The flawed logic of single-species management by any name, is severely damaging to aquatic ecosystems.  How can poisoning all of the living inhabitants of a stream reach, containing the intricate web of life that supports trout at its apex, be considered restorative? More than 70% of the funding for The Blackfoot Challenge comes from tax dollars.  Does it make sense to use tax dollars to restore riparian areas in one place and poison streams in another?

Our company believes protecting and restoring healthy, functioning freshwater streams and wetlands to sustain a high diversity of organisms is a much more effective and economical way of conserving species.

“Ecosystems will increasingly be a melting pot of long-term residents and of new arrivals,” said a team of scientists in the journal, Nature, calling conservationists to a new way of thinking.

Visit StopRiverKilling.org: http://www.stopriverkilling.org.

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How to Keep Trout Streams Cool in a Warming Climate

BrownTrout.Patrick Fulkrod PhotoThis month National Geographic reported that anglers who flock to Montana in search of their own authentic A River Runs Through It experience are out of luck. “On September 4, the Blackfoot River, centerpiece of Norman Maclean’s beloved story…was closed to fishing by in an effort to protect fish from the stress of low stream flows.”

Such river closures have become more common in recent years, in Montana and beyond.  Lower flows and warmer waters may be exacerbated by changes in climate, but the underlying problem cannot be solved by river closures.  A reduction in angler days won’t add more water to the stream.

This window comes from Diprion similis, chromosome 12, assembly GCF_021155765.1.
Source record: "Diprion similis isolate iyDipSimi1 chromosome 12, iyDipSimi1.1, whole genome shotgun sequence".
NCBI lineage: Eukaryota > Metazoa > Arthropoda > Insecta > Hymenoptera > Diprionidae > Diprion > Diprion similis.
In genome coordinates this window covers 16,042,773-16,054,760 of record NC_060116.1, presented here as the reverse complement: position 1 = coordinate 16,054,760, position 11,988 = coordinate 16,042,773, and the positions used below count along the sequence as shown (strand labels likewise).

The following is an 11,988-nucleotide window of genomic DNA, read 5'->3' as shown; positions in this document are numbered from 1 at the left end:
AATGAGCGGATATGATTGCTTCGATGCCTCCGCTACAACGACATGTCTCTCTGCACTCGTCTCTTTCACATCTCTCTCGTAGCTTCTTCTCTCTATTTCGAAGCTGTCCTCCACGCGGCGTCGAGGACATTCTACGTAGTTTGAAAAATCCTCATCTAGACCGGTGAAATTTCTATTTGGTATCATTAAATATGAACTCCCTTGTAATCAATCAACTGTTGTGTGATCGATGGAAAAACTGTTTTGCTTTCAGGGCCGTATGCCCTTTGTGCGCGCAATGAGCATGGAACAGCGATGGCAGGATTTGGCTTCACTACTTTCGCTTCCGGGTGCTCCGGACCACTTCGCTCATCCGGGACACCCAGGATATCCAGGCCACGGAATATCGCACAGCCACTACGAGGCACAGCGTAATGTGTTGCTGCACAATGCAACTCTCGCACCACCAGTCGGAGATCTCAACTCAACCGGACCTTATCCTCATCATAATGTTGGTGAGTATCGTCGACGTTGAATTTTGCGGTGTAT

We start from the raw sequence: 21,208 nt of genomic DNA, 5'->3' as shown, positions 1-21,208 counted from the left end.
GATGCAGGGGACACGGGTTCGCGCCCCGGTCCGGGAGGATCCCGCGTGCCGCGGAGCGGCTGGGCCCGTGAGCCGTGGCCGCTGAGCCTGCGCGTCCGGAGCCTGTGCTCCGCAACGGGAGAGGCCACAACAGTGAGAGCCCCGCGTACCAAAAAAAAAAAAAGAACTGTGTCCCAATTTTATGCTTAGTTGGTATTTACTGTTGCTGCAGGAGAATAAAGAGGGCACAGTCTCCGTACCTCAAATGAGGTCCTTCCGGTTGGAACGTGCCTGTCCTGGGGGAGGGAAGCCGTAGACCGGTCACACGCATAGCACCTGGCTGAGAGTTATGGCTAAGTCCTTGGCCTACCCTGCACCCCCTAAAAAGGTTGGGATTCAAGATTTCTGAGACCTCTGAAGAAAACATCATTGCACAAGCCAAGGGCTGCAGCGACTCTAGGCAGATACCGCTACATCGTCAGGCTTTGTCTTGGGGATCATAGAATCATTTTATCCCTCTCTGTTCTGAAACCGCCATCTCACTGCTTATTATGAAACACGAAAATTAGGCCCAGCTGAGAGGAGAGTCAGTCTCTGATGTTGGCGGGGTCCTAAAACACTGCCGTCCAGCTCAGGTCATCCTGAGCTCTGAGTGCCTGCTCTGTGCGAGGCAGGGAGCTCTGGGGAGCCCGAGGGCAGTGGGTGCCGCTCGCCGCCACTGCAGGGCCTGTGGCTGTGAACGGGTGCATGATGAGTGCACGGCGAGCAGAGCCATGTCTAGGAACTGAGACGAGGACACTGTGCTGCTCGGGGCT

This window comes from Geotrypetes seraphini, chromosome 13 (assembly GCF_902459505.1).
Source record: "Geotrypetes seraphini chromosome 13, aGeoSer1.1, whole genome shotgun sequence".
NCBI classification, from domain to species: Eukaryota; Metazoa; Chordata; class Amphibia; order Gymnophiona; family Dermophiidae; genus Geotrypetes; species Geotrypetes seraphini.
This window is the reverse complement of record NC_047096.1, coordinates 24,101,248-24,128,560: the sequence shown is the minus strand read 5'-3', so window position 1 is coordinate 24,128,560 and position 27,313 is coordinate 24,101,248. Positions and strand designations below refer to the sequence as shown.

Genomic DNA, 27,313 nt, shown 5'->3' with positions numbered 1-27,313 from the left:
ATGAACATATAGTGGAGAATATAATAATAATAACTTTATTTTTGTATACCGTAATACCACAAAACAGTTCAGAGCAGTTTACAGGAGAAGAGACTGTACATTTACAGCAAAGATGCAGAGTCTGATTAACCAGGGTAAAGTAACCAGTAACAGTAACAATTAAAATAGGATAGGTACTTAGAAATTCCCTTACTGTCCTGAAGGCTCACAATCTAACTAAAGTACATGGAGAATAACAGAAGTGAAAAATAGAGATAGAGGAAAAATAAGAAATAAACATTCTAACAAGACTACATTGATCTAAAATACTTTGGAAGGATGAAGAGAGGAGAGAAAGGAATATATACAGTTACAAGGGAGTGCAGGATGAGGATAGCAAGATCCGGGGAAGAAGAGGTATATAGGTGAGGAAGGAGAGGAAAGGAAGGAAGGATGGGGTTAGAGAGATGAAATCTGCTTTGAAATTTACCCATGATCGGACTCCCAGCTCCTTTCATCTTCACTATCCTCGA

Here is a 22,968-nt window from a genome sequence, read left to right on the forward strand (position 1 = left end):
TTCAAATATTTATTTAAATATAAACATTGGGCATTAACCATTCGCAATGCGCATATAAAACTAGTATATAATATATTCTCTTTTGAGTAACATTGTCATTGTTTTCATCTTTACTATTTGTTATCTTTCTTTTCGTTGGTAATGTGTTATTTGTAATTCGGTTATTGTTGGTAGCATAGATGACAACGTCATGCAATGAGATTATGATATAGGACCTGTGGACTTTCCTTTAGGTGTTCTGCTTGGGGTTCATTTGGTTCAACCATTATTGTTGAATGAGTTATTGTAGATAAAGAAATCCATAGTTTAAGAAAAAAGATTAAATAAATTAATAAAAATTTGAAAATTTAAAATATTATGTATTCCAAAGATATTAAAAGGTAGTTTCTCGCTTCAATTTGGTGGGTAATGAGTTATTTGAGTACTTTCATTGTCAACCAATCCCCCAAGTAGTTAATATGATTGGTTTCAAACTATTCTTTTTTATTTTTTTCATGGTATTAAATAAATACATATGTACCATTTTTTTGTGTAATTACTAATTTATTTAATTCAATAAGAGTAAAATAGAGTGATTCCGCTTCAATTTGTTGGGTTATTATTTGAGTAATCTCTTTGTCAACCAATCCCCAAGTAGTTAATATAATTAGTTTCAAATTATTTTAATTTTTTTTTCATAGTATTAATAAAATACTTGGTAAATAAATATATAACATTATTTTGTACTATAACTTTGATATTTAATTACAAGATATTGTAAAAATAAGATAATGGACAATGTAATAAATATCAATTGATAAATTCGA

At Trout Headwaters, Inc. we think the only solution to the rapid shifts brought on by climate change with regard to our rivers and streams is protection and restoration of these resources.  Cooler water will be achieved through conservative water use for agriculture, and healthier, well-vegetated floodplains to add shade.  Healthy streamside vegetation and protected flow levels act as a hedge against temperature extremes, drought, fire, floods, and pollutants from headwaters to deltas.

The time is now to restore these resources to their fullest potential for water quantity and quality and associated aquatic life.  To discuss your water conservation, or stream restoration project, contact THI today.

Read more: http://news.nationalgeographic.com/news/2013/09/130918-angling-fishing-climate-change-global-warming-science/

 

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Voluntary Landowner Pact to Protect Montana’s Big Hole River Grayling Is Helping

In a recent Montana Standard newspaper article, John Grant Emeigh reported that 33 ranchers along Montana’s Big Hole River are working together to limit their water usage from the river as it suffers from two years of drought.

A voluntary pact has been in effect since 2006 involving about 90 percent of the ranches affecting the upper reaches of the Big Hole. The river is the year-round home to the rare, fluvial Arctic Grayling. Emma Cayer, state fisheries biologist charged with preservation of grayling, said a combination of river restoration projects and cooperation from ranchers are helping the river through these lean years.

“These ranchers have been incredible about turning water back into the river,” Cayer said in the Standard.

Read more: http://mtstandard.com/news/state-and-regional/damage-control-low-big-hole-river-raises-concern-steps-taken/article_7378d242-0b9b-11e3-9710-001a4bcf887a.html

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Trout Headwaters Started with a Customer Before a Company

Michael Sprague.Oceanographic Museum.Submarine

Michael Sprague in an early submarine, Monaco Oceanographic Museum.

by THI President and Founder, Michael Sprague

At Trout Headwaters (THI) we have a “customer-first” philosophy.  But considering our firm’s fortuitous beginnings, we really couldn’t have done it any other way.  You see, THI started with a customer first.